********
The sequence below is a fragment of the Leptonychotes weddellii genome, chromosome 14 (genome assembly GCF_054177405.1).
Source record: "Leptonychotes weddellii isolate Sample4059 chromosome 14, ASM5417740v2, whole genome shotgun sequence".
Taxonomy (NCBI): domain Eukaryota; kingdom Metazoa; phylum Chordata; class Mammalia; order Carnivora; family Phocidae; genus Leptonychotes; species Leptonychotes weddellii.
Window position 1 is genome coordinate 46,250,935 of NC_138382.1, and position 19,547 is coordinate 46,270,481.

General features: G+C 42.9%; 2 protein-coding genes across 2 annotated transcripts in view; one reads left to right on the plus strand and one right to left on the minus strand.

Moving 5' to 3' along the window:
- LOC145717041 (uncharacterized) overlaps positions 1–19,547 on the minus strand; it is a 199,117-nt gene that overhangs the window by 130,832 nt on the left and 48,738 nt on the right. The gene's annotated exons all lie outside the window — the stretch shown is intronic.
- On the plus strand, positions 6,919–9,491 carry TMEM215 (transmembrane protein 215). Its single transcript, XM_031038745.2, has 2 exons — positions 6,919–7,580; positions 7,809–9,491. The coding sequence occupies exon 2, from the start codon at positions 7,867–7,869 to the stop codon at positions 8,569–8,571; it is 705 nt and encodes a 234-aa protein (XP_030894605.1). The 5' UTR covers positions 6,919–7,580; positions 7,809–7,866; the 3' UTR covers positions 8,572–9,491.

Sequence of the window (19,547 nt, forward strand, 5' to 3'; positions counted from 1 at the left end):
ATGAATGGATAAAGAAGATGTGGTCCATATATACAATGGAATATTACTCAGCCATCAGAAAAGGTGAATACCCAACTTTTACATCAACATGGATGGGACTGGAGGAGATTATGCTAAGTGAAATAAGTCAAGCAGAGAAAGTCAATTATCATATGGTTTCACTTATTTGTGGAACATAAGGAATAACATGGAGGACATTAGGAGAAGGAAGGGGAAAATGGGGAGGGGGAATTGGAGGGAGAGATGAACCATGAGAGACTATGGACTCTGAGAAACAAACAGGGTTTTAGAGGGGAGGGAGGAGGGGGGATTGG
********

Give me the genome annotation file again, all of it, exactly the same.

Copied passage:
The sequence below is a fragment of the Leptonychotes weddellii genome, chromosome 14 (genome assembly GCF_054177405.1).
Source record: "Leptonychotes weddellii isolate Sample4059 chromosome 14, ASM5417740v2, whole genome shotgun sequence".
Taxonomy (NCBI): domain Eukaryota; kingdom Metazoa; phylum Chordata; class Mammalia; order Carnivora; family Phocidae; genus Leptonychotes; species Leptonychotes weddellii.
Window position 1 is genome coordinate 46,250,935 of NC_138382.1, and position 19,547 is coordinate 46,270,481.

General features: G+C 42.9%; 2 protein-coding genes across 2 annotated transcripts in view; one reads left to right on the plus strand and one right to left on the minus strand.

Moving 5' to 3' along the window:
- LOC145717041 (uncharacterized) overlaps positions 1–19,547 on the minus strand; it is a 199,117-nt gene that overhangs the window by 130,832 nt on the left and 48,738 nt on the right. The gene's annotated exons all lie outside the window — the stretch shown is intronic.
- On the plus strand, positions 6,919–9,491 carry TMEM215 (transmembrane protein 215). Its single transcript, XM_031038745.2, has 2 exons — positions 6,919–7,580; positions 7,809–9,491. The coding sequence occupies exon 2, from the start codon at positions 7,867–7,869 to the stop codon at positions 8,569–8,571; it is 705 nt and encodes a 234-aa protein (XP_030894605.1). The 5' UTR covers positions 6,919–7,580; positions 7,809–7,866; the 3' UTR covers positions 8,572–9,491.

Sequence of the window (19,547 nt, forward strand, 5' to 3'; positions counted from 1 at the left end):
ATGAATGGATAAAGAAGATGTGGTCCATATATACAATGGAATATTACTCAGCCATCAGAAAAGGTGAATACCCAACTTTTACATCAACATGGATGGGACTGGAGGAGATTATGCTAAGTGAAATAAGTCAAGCAGAGAAAGTCAATTATCATATGGTTTCACTTATTTGTGGAACATAAGGAATAACATGGAGGACATTAGGAGAAGGAAGGGGAAAATGGGGAGGGGGAATTGGAGGGAGAGATGAACCATGAGAGACTATGGACTCTGAGAAACAAACAGGGTTTTAGAGGGGAGGGAGGAGGGGGGATTGG